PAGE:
Speaking of reserve meads, when I visited I was also offered the Royal Reserve from St. Ambrose. I was fortunate, as this mead is fantastic. It is sack strength (19% ABV), sweet, and oak barrel aged. I tasted intense honey, butterscotch, and vanilla.

There are currently two Redstone sparkling meads served from a draft system. The first is Nectar of the Hops, made from wildflower honey and amarillo hops. NOTH is a hydromel (8% ABV) strength pale yellow, and semi-sweet mead. It’s low alcohol, grapefruit flavor and sparkling effervescence make it easy to drink. It makes a great summer mead.

I’ve had two other sparkling meads from Redstone. On my first visit, it was Black Raspberry Nectar. BRN is a deep rose red colored semi-sweet hydromel made from clover and wildflower honey and black raspberries.. This is Redstone’s flagship mead and a real crowd pleaser. However, upon my second visit I encountered Black Currant, made from Orange Blossom and clover honey, Montrachet yeast, and (I assume) blackcurrant berries. I found it quite similar to the Black Raspberry with a low-alcohol, semi-sweet dark berry taste.

Pay attention to the Savannah Bee Facebook page, because sometimes the mead bar gets special visits from meadery founders. In the last year, the bar has been visited by Kirk and Sharon Jones of St. Ambrose Cellars, Michael Fairbrother of Moonlight Meadery, and David Myers of Redstone Meadery. Each of the meadery founders brought special reserve selections that were only available that night.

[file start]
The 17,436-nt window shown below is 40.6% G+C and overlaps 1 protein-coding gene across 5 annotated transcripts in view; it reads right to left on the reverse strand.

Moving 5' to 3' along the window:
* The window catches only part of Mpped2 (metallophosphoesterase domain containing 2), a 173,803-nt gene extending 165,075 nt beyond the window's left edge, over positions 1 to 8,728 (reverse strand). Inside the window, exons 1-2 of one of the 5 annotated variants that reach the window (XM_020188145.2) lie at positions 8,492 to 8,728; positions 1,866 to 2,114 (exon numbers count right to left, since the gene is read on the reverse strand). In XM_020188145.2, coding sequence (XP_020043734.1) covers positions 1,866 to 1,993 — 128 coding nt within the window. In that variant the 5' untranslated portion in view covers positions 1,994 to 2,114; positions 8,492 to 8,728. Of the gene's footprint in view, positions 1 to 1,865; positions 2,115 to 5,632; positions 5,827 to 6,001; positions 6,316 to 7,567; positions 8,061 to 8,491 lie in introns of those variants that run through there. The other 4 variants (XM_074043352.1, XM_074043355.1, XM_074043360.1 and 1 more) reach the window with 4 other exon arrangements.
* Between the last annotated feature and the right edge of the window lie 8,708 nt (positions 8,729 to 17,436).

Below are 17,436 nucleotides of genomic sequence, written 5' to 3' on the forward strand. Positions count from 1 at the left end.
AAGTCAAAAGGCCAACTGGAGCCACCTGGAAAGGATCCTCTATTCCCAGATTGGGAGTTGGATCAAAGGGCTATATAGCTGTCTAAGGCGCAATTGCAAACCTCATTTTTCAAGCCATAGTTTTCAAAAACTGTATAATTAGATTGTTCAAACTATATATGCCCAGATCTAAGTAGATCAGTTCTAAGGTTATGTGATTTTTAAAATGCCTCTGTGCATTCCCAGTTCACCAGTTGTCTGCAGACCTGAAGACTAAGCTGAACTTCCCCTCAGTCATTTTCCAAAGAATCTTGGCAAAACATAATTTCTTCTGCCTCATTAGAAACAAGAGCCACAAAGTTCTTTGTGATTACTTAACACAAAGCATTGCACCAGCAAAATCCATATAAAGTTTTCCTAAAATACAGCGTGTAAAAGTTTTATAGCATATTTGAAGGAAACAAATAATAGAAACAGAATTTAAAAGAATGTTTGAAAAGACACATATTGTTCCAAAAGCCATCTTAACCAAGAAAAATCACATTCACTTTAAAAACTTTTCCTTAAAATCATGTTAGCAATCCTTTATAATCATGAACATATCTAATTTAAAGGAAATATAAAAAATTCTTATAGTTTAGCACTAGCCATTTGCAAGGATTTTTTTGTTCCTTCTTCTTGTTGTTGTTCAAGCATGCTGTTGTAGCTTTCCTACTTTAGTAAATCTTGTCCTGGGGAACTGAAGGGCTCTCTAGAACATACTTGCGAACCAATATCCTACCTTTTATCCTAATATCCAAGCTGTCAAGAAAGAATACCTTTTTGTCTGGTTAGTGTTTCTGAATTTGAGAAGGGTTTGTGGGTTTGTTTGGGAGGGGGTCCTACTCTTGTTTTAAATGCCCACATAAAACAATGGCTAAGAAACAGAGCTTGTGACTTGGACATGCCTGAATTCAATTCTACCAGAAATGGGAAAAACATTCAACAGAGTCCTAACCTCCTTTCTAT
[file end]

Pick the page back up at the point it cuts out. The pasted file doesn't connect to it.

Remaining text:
If you live in or visit Savannah I highly recommend a visit to the Savannah Bee mead bar. We are all quite fortunate to have access to this educational and delicious experience. The knowledgeable staff will guide you if you’re a mead novice wanting to learn more! The presentation is ideal and the experience is very fun. I believe you will leave quite satisfied!


Submitted By: Jonathan Lee

Comments (17)

  1. Alicia says:

    My husband has celiacs disease. Is your mead gluten free?

    1. brantley says:

      Hi Alicia, for the most part, mead is gluten free. However, please steer away from the Braggot varieties because they are made with malt which can impart gluten into the finished product. Thanks and enjoy!

  2. Amanda says:

    Do you have any recommendations on at home mead making kits that you can order online?

    1. Amanda says:

      My husband and I were in your store on our honeymoon and enjoyed the mead tasting, while we were there he was interested in the mead kit you have in the store but i can’t find it on your online shop.

      1. brantley says:

        Shipping alcohol via the internet is tricky. Currently, we sell mead from guest producers or we private label mead. Neither of these sales classifications allow us to ship mead. However, if we were to produce our own mead, in our own meadery, then we could ship the mead to states that allow internet shipping of alcohol. Right now only 17 states allow the shipping of alcohol. Beyond that, there are some special exceptions for things like “beer of the month” or “wine of the month” clubs. We do have plans to open our own meadery within the next couple of years.